I don't know how I missed this! Wow.... In my always humble opinion, I think that no one should be allowed to say the words "precision medicine" before reading this paper and passing a quiz on it's contents.
Is there a phrase as important as precision medicine that has been abused more in the last few years? What's it even mean? It certainly seems to mean votes for some politicians...and then some vague stuff....this is the best definition I've seen -- and, in particular, what it means for us and proteomics as we continue to demonstrate that we're all grown up now -- let us back into the clinic. Yes, we know, we said this before -- but for real this time!
The big things here is pointing out the diseases where the genetics aren't useful. Sure, you can have a predisposition toward some cardiac issues, but lifestyle has a huge and obvious part in that (says the guy who just had the best cheesesteak in Pennsylvania) and it is protein and or small molecule markers that indicate that problems are coming. Same thing with more and more of these brain diseases. They're protein stuff. Wait. Holy shit. I've forgotten to blog about the recent Bateman lab papers...that group is killing it and they seem to have markers that can predict Alzheimer's WAY in advance. Seriously, before any other assays can detect any symptoms. These assays are going to get out there fast. They're too powerful and too well developed.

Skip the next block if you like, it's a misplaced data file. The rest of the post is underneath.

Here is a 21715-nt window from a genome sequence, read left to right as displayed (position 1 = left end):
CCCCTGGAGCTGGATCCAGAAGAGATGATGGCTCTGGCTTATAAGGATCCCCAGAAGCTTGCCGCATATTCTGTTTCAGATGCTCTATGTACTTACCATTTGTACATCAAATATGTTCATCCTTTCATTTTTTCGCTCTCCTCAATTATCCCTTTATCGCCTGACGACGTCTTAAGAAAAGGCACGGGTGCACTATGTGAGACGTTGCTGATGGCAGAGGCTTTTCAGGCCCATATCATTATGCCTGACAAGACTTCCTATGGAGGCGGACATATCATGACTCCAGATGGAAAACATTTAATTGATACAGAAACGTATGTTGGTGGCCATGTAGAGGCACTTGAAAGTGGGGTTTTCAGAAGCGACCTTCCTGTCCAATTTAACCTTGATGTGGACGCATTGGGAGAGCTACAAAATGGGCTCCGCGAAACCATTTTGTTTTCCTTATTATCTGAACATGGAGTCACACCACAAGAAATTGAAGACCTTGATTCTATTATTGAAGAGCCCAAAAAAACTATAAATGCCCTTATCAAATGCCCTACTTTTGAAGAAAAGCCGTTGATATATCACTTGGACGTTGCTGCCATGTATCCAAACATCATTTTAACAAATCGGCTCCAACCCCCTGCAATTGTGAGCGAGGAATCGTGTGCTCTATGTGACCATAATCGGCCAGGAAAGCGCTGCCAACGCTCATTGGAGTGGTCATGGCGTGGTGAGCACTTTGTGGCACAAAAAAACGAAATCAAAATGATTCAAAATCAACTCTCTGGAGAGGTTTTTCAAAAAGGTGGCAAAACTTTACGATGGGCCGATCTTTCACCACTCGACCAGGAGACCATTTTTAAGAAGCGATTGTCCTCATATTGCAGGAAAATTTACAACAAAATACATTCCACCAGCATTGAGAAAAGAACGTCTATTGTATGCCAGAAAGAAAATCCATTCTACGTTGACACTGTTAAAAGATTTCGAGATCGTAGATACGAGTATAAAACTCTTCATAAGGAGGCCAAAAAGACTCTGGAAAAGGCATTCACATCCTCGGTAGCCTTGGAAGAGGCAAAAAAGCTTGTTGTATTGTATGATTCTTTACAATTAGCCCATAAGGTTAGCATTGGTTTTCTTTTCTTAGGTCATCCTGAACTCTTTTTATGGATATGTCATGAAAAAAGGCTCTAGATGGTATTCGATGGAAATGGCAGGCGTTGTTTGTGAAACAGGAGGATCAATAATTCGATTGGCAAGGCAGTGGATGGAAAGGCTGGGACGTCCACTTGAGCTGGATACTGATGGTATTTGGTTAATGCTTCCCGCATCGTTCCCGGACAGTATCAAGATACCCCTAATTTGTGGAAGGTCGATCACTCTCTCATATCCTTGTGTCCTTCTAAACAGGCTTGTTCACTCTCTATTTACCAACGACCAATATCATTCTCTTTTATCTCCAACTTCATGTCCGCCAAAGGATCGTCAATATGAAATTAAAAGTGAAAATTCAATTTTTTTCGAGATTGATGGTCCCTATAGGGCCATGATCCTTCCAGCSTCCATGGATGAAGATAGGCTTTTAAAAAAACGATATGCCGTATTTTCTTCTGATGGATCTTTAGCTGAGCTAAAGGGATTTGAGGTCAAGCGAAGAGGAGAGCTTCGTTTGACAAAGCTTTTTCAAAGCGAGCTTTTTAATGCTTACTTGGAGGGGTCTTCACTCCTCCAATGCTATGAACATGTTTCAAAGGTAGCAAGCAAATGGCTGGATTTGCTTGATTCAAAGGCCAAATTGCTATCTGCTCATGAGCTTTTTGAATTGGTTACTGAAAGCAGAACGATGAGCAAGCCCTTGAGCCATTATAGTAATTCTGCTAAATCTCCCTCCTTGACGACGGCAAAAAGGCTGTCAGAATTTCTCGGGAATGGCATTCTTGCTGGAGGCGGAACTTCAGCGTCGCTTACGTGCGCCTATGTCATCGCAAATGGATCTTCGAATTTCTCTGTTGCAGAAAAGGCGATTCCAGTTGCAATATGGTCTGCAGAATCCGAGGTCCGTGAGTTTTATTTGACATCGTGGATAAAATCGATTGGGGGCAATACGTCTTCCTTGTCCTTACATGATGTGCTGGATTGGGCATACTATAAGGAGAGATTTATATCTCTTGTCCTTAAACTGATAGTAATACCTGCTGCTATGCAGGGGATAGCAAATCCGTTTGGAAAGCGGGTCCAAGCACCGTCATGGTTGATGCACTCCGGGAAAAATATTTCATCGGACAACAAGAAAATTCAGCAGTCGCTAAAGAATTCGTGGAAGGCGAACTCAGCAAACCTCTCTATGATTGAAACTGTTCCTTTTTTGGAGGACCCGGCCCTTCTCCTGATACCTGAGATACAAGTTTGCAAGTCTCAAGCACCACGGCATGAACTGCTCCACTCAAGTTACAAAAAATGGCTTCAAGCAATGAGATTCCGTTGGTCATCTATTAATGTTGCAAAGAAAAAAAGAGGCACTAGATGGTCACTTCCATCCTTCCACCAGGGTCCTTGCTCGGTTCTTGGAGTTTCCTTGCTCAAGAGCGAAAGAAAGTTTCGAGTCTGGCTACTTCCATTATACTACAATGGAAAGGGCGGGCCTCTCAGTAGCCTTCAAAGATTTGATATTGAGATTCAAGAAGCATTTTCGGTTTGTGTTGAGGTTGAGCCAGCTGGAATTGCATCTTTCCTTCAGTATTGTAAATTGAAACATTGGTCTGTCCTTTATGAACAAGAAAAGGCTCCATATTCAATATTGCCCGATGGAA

For real, if you're thinking of trying to score some of the precision medicine grants out there with a mass spec, check this out. Make sure you aren't going after a disease where the established assays or PCR or something makes more sense. Even if we come up with a smarter, cheaper or faster way to do a test, there is a lot of activation energy required to push the medical industry mountain forward. If we come in and tackle the stuff that only LCMS can do? That's how more of us get our feets... W